Recently I chewed the fat with a physics student and got intrigued by him mentioning "the Devil's problem," which he described as a simply worded mechanics problem that is extremely difficult to solve and has an answer of exactly 13 despite the formulation having no numbers and being very natural. That's kinda crazy, so I laughed and said he was kidding, but he responded that no, he wasn't kidding.
He then explained me the formulation of the problem. You've got a plastic tube, like a tube used to carry posters to conferences, but open on both ends. You firmly attach a thin but heavy rod to the inner surface of the tube, parallel to the tube's axis. The tube is then laid on a floor so that the rod is in the uppermost position, and then is released to roll away from that unstable equilibrium position. The floor isn't slippery, so there's no sliding. How many times heavier than the original tube must the rod be for the tube to jump?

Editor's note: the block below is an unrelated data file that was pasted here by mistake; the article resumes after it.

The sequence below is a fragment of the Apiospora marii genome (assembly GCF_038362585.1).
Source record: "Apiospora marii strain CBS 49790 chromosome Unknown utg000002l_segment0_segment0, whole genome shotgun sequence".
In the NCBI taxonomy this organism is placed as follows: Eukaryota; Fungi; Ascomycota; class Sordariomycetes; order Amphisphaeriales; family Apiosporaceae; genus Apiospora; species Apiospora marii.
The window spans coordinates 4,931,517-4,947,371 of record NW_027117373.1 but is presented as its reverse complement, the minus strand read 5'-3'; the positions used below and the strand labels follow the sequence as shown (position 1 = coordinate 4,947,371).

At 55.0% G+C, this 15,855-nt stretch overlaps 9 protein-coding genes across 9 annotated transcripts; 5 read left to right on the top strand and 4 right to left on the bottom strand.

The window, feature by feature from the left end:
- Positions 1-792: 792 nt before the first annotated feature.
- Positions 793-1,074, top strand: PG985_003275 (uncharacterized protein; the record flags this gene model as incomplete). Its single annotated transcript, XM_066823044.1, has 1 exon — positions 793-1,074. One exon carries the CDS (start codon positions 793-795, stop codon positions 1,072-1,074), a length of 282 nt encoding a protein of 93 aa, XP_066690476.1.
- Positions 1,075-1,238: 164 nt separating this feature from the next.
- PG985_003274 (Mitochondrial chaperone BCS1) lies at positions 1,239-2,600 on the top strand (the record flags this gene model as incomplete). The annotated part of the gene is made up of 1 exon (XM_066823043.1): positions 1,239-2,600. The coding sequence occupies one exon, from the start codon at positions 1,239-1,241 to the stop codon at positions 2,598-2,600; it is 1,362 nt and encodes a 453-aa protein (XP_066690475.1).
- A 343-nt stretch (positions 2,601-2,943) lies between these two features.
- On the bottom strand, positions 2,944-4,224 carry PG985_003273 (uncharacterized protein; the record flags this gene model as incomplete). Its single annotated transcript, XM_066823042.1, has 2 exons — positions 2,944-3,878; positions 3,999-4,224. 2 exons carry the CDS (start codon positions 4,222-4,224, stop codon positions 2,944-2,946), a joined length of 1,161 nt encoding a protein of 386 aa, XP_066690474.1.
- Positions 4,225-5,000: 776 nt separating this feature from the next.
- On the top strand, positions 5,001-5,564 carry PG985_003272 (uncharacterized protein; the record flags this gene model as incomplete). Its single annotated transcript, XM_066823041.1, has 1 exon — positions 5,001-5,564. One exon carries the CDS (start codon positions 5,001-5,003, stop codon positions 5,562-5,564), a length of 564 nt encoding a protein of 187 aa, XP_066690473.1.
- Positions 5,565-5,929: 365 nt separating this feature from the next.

I'm a student studying something unrelated to physics, and although I liked physics at school, this problem is too tough for me to crack, so I can't tell whether he was fooling me or whether what he said is true. I tried to find the problem on the Internet, but to no avail, so I'm posting it here. It's mystical and a bit scary if the Devil's dozen really pops out of nowhere in such a simply stated problem, but I guess the student was bluffing, counting on my inability to solve such problems. I don't even understand why the tube would jump.
Can the rod actually jump? If so, how can one approach this problem? Can you help me call the bluff of the student, or is 13 really the answer?
UPDATE: To clarify in response to a comment below, the rod and the wall of the tube are much thinner than the tube diameter and thus can be assumed to be infinitesimally thin. Likewise, an infinitesimal initial perturbation due to a slight asymmetry or thermal fluctuations is assumed. The problem is clearly well-posed from the mathematical standpoint, so the only question is how to solve it and what is the answer.
UPDATE 2. It seems I've figured out why the tube will jump if the mass of the rod is large enough, but I can't calculate the exact threshold. My proof of the jump is in my answer below.